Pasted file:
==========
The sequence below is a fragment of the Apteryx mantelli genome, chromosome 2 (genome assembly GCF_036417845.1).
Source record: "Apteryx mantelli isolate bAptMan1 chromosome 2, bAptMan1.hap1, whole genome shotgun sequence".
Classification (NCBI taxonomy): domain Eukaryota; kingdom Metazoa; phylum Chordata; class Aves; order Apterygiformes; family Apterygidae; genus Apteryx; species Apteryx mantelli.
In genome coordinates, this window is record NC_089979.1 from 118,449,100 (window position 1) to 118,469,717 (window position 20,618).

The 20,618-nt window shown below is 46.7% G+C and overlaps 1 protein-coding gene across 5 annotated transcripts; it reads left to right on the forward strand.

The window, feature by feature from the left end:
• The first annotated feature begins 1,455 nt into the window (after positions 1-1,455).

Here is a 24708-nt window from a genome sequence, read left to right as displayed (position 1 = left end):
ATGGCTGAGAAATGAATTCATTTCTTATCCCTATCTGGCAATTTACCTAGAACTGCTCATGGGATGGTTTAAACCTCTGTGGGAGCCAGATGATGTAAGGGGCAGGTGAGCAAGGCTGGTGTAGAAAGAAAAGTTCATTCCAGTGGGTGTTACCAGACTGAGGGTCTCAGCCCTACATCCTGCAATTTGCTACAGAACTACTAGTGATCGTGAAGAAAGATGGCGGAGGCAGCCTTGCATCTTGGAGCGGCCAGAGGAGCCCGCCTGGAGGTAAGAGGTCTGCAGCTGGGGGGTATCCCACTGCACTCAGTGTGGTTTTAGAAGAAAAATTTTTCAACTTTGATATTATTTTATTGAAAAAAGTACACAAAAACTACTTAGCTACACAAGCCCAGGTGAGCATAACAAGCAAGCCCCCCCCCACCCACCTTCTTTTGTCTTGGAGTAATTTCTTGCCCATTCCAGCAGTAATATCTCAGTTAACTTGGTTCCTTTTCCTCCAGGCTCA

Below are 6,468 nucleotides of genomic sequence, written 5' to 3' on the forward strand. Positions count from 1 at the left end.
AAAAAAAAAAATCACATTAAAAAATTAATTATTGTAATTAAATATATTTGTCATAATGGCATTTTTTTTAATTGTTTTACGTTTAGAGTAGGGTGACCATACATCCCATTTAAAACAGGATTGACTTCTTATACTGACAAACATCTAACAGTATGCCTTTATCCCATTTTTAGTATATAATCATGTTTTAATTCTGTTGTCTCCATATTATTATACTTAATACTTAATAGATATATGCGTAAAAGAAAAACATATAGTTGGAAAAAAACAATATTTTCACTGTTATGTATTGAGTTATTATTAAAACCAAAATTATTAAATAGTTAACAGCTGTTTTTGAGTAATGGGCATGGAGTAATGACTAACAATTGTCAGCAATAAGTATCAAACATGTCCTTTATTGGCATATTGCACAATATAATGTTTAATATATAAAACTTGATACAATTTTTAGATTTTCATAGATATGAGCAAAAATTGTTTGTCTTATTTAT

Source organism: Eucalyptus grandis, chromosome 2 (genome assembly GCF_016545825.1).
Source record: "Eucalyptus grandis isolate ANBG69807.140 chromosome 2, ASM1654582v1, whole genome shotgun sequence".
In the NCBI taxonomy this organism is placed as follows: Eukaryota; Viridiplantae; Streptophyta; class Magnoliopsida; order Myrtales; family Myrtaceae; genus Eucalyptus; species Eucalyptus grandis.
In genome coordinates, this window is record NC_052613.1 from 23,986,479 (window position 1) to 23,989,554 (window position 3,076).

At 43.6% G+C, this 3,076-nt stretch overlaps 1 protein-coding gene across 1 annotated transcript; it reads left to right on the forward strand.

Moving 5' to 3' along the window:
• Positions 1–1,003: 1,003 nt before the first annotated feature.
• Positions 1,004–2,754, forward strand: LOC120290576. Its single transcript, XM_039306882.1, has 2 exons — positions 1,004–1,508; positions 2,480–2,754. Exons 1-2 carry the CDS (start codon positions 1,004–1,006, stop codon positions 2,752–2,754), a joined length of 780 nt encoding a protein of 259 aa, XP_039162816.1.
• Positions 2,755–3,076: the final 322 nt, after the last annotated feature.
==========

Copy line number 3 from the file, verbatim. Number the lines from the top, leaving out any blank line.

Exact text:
Classification (NCBI taxonomy): domain Eukaryota; kingdom Metazoa; phylum Chordata; class Aves; order Apterygiformes; family Apterygidae; genus Apteryx; species Apteryx mantelli.